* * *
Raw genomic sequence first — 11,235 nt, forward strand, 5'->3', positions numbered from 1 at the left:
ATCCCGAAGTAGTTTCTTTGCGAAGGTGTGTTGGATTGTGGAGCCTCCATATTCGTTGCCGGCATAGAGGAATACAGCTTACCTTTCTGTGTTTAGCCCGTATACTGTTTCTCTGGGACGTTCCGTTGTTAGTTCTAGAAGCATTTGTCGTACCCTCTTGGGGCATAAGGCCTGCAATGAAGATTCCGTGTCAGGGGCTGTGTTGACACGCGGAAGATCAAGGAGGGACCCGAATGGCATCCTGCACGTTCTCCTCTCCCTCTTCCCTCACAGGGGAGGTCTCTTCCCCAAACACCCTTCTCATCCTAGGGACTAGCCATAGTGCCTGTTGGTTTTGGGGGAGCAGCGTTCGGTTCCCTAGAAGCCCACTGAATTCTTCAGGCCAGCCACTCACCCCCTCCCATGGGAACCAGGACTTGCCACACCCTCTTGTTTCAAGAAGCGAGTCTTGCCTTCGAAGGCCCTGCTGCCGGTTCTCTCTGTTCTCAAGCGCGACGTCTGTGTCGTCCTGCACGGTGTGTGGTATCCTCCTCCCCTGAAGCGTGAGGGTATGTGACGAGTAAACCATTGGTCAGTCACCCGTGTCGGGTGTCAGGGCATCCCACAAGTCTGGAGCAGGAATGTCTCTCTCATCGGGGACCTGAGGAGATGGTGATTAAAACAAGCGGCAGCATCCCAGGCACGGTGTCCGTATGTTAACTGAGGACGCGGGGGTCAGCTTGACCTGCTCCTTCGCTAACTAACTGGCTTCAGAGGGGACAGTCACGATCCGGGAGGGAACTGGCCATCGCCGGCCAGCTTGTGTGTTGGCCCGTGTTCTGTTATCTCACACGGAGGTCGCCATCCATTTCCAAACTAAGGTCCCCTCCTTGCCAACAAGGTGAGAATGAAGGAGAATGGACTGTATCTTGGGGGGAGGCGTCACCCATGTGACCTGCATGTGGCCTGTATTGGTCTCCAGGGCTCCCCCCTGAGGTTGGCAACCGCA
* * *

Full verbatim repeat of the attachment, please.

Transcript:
Raw genomic sequence first — 11,235 nt, forward strand, 5'->3', positions numbered from 1 at the left:
ATCCCGAAGTAGTTTCTTTGCGAAGGTGTGTTGGATTGTGGAGCCTCCATATTCGTTGCCGGCATAGAGGAATACAGCTTACCTTTCTGTGTTTAGCCCGTATACTGTTTCTCTGGGACGTTCCGTTGTTAGTTCTAGAAGCATTTGTCGTACCCTCTTGGGGCATAAGGCCTGCAATGAAGATTCCGTGTCAGGGGCTGTGTTGACACGCGGAAGATCAAGGAGGGACCCGAATGGCATCCTGCACGTTCTCCTCTCCCTCTTCCCTCACAGGGGAGGTCTCTTCCCCAAACACCCTTCTCATCCTAGGGACTAGCCATAGTGCCTGTTGGTTTTGGGGGAGCAGCGTTCGGTTCCCTAGAAGCCCACTGAATTCTTCAGGCCAGCCACTCACCCCCTCCCATGGGAACCAGGACTTGCCACACCCTCTTGTTTCAAGAAGCGAGTCTTGCCTTCGAAGGCCCTGCTGCCGGTTCTCTCTGTTCTCAAGCGCGACGTCTGTGTCGTCCTGCACGGTGTGTGGTATCCTCCTCCCCTGAAGCGTGAGGGTATGTGACGAGTAAACCATTGGTCAGTCACCCGTGTCGGGTGTCAGGGCATCCCACAAGTCTGGAGCAGGAATGTCTCTCTCATCGGGGACCTGAGGAGATGGTGATTAAAACAAGCGGCAGCATCCCAGGCACGGTGTCCGTATGTTAACTGAGGACGCGGGGGTCAGCTTGACCTGCTCCTTCGCTAACTAACTGGCTTCAGAGGGGACAGTCACGATCCGGGAGGGAACTGGCCATCGCCGGCCAGCTTGTGTGTTGGCCCGTGTTCTGTTATCTCACACGGAGGTCGCCATCCATTTCCAAACTAAGGTCCCCTCCTTGCCAACAAGGTGAGAATGAAGGAGAATGGACTGTATCTTGGGGGGAGGCGTCACCCATGTGACCTGCATGTGGCCTGTATTGGTCTCCAGGGCTCCCCCCTGAGGTTGGCAACCGCA